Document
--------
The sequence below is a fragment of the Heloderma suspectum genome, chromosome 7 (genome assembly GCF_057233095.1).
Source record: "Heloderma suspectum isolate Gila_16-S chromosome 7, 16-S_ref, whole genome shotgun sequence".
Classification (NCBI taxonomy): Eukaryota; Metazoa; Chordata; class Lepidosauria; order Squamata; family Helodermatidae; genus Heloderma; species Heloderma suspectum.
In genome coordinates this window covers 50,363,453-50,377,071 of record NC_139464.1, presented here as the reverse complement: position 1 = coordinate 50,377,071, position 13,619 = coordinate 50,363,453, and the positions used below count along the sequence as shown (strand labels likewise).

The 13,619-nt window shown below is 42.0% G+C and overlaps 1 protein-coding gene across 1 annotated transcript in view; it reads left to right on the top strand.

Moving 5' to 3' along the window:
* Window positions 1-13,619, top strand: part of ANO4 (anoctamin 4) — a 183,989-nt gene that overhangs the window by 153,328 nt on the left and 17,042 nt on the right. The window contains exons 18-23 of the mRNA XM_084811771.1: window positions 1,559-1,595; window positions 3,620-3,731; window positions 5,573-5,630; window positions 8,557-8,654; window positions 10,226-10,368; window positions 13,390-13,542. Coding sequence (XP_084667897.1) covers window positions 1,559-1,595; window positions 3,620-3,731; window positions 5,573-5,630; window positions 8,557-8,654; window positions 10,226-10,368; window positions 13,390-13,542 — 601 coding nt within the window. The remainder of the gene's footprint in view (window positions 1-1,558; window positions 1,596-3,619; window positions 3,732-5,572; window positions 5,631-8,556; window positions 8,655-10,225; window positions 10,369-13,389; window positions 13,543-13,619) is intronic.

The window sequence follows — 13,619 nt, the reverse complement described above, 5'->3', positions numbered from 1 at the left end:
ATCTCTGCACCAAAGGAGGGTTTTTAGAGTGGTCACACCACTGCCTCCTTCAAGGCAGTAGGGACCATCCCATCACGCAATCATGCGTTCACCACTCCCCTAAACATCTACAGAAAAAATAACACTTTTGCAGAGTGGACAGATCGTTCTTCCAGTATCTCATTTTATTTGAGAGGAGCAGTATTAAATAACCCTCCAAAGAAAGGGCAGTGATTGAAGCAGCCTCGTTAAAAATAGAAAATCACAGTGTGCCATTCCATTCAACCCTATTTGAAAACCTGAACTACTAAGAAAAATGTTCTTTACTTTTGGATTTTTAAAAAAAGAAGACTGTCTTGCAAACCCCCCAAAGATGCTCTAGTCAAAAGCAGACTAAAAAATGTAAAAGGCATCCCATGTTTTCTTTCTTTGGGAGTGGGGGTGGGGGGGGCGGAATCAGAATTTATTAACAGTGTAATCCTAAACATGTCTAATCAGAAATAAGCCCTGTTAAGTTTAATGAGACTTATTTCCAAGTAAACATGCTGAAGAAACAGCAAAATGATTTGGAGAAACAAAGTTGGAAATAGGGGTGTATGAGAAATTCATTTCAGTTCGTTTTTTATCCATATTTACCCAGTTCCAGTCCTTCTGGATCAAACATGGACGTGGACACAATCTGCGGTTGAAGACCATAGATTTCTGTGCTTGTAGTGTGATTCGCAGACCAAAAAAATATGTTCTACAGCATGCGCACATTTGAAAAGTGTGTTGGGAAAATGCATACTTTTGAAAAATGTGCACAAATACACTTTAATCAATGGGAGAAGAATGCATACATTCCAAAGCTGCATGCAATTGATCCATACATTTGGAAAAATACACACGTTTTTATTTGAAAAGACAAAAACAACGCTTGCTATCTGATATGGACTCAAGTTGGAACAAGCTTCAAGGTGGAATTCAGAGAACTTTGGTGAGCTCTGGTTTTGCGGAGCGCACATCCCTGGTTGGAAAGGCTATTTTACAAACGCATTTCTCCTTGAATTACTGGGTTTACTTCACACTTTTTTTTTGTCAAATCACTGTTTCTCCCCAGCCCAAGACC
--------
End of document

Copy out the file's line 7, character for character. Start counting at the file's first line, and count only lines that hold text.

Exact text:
* Window positions 1-13,619, top strand: part of ANO4 (anoctamin 4) — a 183,989-nt gene that overhangs the window by 153,328 nt on the left and 17,042 nt on the right. The window contains exons 18-23 of the mRNA XM_084811771.1: window positions 1,559-1,595; window positions 3,620-3,731; window positions 5,573-5,630; window positions 8,557-8,654; window positions 10,226-10,368; window positions 13,390-13,542. Coding sequence (XP_084667897.1) covers window positions 1,559-1,595; window positions 3,620-3,731; window positions 5,573-5,630; window positions 8,557-8,654; window positions 10,226-10,368; window positions 13,390-13,542 — 601 coding nt within the window. The remainder of the gene's footprint in view (window positions 1-1,558; window positions 1,596-3,619; window positions 3,732-5,572; window positions 5,631-8,556; window positions 8,655-10,225; window positions 10,369-13,389; window positions 13,543-13,619) is intronic.